Tasty, healthy infusions suit owner Sarah Richards to a tea

For more than 5,000 years, tea has had the distinction of being one of the most cherished beverages around the globe. Whether sipped hot or over ice, this delectable brew is second only to water in consumed beverages worldwide.

All traditional (non-herbal) tea varieties begin as a plant known as camellia sinensis and is similar to wine in that the environment in which it’s grown determines taste, color and scent. The plants are typically mass produced on large plantations and nurtured best in acidic soil and regions with heavy rainfall. The four top producers of tea are China, India, Kenya and Sri Lanka.

Sarah Richards, owner of Homegrown Herb & Tea on Congress Street in Portland, reveals that the outcome of a tea depends on what happens subsequent to its harvesting.

“Many people are surprised to learn that all teas, be it white, green, oolong or black, are made from the leaves of the same plant,” says Richards. “The significant difference of the tea type is in the processing and the degree of oxidization, which begins after the leaves have been plucked from the plant.”

Although tea processing is complex and varies by regions, Richards breaks down the teas, flavors and processing into basic terms.

Black tea: It’s the most popular variety with its hearty flavor and deep color. Black tea has an extensive oxidization process that includes exposing crushed tea leaves to the air until they are fully oxidized and dried.

Green tea: It’s growing in popularity; it is a milder brew with a green appearance and appealing taste. There is no oxidation during processing; leaves are simply withered and then roasted or dried.

Oolong tea: A cross between black and green tea, these leaves are withered, partially oxidized and then dried.

White tea: The rarest and purest type of tea, it features a mild taste and light color. Leaves are picked before the buds have fully opened and are steamed and dried, which makes white tea closest to a natural state.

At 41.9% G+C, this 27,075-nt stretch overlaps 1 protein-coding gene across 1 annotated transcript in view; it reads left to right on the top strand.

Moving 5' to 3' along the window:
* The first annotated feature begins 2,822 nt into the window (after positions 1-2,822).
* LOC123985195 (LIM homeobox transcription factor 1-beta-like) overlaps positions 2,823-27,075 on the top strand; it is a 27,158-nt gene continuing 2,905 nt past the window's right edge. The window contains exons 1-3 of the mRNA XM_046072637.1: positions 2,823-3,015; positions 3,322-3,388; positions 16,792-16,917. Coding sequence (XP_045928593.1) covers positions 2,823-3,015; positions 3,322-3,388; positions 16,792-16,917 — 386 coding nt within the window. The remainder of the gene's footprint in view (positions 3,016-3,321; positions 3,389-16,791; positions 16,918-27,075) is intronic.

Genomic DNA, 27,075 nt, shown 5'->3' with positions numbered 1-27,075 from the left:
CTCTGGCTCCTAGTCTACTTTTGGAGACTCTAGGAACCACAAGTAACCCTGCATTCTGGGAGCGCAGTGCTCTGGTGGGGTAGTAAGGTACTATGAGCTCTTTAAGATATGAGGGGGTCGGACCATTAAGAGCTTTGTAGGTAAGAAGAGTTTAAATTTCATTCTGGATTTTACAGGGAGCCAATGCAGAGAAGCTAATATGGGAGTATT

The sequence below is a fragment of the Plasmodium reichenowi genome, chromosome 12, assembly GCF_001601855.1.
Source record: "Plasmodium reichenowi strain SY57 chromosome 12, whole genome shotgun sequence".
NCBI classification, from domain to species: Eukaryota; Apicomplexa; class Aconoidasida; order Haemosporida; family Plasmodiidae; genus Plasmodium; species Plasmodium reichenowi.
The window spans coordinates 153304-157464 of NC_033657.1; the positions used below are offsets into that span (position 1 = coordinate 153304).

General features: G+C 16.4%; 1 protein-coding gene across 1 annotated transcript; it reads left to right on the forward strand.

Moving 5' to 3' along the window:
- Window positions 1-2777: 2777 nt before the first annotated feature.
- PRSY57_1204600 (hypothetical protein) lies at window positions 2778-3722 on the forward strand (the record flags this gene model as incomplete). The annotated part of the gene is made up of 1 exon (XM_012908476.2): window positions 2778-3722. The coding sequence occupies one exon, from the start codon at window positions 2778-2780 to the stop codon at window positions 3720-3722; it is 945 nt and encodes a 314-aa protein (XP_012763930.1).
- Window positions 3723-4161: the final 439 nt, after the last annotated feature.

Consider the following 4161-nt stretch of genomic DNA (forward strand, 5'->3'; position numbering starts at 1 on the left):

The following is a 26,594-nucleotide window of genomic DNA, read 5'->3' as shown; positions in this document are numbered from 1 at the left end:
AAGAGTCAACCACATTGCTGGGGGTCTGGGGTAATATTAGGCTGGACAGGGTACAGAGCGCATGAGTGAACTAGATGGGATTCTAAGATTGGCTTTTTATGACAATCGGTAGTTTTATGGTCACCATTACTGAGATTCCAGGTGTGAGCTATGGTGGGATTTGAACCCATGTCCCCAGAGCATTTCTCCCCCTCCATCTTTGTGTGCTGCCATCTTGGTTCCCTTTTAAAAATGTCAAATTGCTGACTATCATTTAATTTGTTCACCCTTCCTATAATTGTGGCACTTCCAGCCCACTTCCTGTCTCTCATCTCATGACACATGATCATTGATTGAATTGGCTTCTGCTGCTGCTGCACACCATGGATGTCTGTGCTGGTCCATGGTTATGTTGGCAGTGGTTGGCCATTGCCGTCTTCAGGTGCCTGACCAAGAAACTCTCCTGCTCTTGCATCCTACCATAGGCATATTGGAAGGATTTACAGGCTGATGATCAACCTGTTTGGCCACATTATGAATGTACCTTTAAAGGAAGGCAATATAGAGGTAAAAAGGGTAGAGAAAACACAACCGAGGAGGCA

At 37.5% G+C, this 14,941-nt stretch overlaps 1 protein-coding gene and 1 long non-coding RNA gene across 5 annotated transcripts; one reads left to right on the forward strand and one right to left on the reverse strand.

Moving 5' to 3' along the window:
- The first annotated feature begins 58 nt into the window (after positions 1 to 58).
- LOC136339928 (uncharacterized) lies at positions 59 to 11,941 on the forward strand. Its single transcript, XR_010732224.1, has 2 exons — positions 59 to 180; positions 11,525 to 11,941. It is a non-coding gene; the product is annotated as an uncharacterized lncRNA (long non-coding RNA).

Richards says the health benefits of tea are many.

“Tea is rich in healthful properties which are believed to lower heart disease and stroke, protect against cancer, promote weight loss, strengthen bones and improve mood and concentration. The less processed the tea leaf, the more health-promoting properties it has.”

One type of tea worth mentioning is matcha, which has become the new buzz word in the tea-sipping world.

“Green tea leaves are stone-ground and served in powder form, giving the full potential to the consumer. It is made similar to other teas, but whisked until frothy,” Richard says.

Now, if you were surprised to discover that all teas are from one plant, you may be stunned to learn that when you drink a cup of herbal tea, you are most likely not drinking tea at all, but an herbal infusion.

“In our Western culture, we tend to call anything infused as a tea, yet in fact, there may not be any camellia sinensis in it,” says Richards. “Herbal infusions are normally made from carefully measured and planned mixtures of botanicals such as seeds, roots, flowers, grasses or other parts of plants and roots. In the real tea world, anything that is steeped is an infusion, so in reality, all teas are infusions, but not all infusions are teas.”

Richards became interested in botanicals in college for their unique taste and contribution to an array of lore, as well as for their researched-based benefits.

“I started exploring different herbs that might be helpful for whatever ailed me at the time; be it an upset stomach, stress or exhaustion. I would use medicinal herbs, then add flavorful herbs to enhance the taste. Then in the late ’90s I lived in Granada, Spain, and discovered a Moroccan tea house that served the most amazing mint tea. It was whole, fresh sprigs of mint stuffed and steeped in an ornate silver tea pot and sweetened with golden, native honey. I remember so well the pure and simple pleasure of those healing afternoons. It was as though all my homesickness and worry just washed away with every, minty sip.”

In November of 2006, now in Maine, she opened Homegrown Herb & Tea, and it reminds her of her first of many love affairs with infusions.